Russia says it will scale back Kiev offensive to boost confidence for future peace talks – POLITICO

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Russian Deputy Defense Minister Alexander Fomin called Tuesday that Moscow would drastically scale back its military offensive around Ukraine’s capital, Kyiv, while the two sides met in Turkey for talks.

“The decision was made to fundamentally limit military activity towards Kyiv and Chernihiv,” Fomin told reporters as the Russian delegation, including Moscow’s chief negotiator Vladimir Medinsky, exited the latest round of peace talks with Ukraine in Istanbul.

This would “enhance mutual trust for future negotiations” to “agree and sign a peace deal with Ukraine,” he added.

The Ukrainian and Russian delegations met for their first face-to-face round of talks in three weeks on Tuesday, where they were personally welcomed by Turkish President Recep Tayyip Erdoğan.

Medinsky said the talks had been “constructive” and that the Russian delegation had received written proposals from the Ukrainian side “reaffirming their desire for a neutral and non-nuclear status.”

These include a ban on Ukraine stationing foreign military bases and troops, as well as on the production of weapons of mass destruction, the former Russian culture minister said, adding that these proposals would be considered immediately.

“For my part, I can say that we are taking two equally steps to de-escalate the conflict,” Medinsky said, adding that both sides are also considering the possibility of a meeting between Ukrainian President Volodymyr Zelenskyy and Russian President Vladimir Putin to sign a final agreement meeting would have raised consent.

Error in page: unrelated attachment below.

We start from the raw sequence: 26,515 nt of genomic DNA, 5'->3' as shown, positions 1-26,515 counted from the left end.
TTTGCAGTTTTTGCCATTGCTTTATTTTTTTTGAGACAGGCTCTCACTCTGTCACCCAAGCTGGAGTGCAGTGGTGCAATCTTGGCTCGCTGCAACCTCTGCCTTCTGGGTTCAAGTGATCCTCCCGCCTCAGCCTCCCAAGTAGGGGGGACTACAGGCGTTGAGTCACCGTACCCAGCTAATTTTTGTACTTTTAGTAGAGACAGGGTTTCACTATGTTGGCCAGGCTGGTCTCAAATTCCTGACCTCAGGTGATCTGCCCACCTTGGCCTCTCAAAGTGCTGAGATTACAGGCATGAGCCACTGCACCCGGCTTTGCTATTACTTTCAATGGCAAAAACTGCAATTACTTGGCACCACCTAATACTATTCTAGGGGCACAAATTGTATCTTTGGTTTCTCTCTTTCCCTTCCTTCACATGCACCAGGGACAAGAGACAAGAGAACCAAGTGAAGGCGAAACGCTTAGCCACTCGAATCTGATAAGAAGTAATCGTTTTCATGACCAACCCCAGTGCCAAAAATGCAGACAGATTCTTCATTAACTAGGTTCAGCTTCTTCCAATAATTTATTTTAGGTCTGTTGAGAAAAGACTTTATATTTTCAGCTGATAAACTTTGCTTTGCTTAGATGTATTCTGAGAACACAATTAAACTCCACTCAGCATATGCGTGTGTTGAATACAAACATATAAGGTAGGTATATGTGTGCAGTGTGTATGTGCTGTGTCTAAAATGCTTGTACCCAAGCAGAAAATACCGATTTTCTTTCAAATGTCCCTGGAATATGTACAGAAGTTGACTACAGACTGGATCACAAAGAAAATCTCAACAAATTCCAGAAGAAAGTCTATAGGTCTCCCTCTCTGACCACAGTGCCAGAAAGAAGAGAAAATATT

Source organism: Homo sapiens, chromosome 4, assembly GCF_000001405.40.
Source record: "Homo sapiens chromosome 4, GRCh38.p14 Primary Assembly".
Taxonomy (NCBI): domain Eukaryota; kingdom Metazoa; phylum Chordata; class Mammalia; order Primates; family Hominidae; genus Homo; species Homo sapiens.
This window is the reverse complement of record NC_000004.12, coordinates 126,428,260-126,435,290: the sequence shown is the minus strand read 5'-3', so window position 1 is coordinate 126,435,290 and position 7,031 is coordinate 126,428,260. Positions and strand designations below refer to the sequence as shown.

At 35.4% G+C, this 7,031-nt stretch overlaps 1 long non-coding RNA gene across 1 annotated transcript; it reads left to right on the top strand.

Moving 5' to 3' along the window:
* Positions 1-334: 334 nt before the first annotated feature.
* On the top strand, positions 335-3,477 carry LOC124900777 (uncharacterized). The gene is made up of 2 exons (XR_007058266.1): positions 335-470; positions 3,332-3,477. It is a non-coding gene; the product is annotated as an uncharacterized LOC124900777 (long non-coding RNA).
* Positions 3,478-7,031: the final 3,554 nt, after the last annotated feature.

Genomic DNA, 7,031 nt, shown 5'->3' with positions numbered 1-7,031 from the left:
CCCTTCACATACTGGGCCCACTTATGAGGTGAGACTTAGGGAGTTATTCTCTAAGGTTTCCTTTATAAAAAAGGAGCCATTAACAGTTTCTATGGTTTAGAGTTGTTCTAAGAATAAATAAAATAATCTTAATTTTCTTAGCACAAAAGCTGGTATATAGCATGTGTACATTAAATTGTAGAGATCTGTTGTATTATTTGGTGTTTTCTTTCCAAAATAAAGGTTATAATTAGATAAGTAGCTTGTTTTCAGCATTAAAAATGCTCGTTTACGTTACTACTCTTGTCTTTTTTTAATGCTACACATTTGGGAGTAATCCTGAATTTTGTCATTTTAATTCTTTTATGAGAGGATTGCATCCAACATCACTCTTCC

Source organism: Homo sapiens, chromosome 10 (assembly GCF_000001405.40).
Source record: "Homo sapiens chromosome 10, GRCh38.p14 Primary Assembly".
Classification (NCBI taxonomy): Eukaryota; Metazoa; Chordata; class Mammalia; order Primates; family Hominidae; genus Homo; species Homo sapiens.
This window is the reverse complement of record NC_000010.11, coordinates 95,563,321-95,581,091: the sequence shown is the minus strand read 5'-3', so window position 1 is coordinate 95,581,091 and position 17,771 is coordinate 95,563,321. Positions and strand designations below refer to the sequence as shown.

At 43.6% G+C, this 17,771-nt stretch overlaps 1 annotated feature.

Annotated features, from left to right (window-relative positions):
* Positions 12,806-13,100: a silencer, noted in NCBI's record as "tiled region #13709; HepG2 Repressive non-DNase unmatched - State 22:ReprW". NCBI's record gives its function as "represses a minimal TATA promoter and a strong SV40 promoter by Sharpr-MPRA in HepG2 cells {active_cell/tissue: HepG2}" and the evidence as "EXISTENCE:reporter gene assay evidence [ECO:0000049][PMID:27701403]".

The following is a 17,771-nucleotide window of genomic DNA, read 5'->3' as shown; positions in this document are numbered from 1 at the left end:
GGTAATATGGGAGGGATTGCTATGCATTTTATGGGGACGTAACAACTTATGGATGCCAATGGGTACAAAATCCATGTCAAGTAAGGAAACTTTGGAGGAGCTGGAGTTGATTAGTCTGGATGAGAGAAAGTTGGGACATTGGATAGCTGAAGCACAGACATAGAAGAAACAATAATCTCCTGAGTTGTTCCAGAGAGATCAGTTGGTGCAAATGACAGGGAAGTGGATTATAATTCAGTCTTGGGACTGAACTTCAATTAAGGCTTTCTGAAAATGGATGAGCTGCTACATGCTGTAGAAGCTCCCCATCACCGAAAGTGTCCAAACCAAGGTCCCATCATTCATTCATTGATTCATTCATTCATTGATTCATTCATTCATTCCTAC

Meanwhile, Ukrainian Presidential Advisor Mykhailo Podolyak said Ukraine had offered to adopt neutral status, meaning it would not join military alliances like NATO, which was a key Moscow demand.

In return, podolyak tweetedthe country needs NATO-style security guarantees, protected by “guarantee states” such as the US, UK, Turkey, France and Germany, which would be “legally active in protecting Ukraine from any aggression.”

During a press conference, Podolyak explained how the proposals would be put into practice from the Ukrainian perspective: first, any agreement would be subject to a popular referendum, as President Volodymyr Zelenskyy outlined on Sunday evening; then it would have to be ratified by the parliaments of the guarantor states and Ukraine.

Ukraine also proposed a 15-year consultation period on the status of the annexed Crimean Peninsula, during which the issue would be settled solely through bilateral negotiations with Russia.

Turkey’s Foreign Minister Mevlut Çavuşoğlu said the talks ended on Tuesday, although they were originally scheduled to last until Wednesday.

Russia’s invasion of Ukraine has largely stalled more than a month after Moscow launched a full-scale attack on its neighbor, even though the war has claimed thousands of civilian casualties amid a deadly barrage from air forces and forced nearly 4 million people to flee the country driven Ukraine. Russia says it will scale back Kiev offensive to boost confidence for future peace talks - POLITICO

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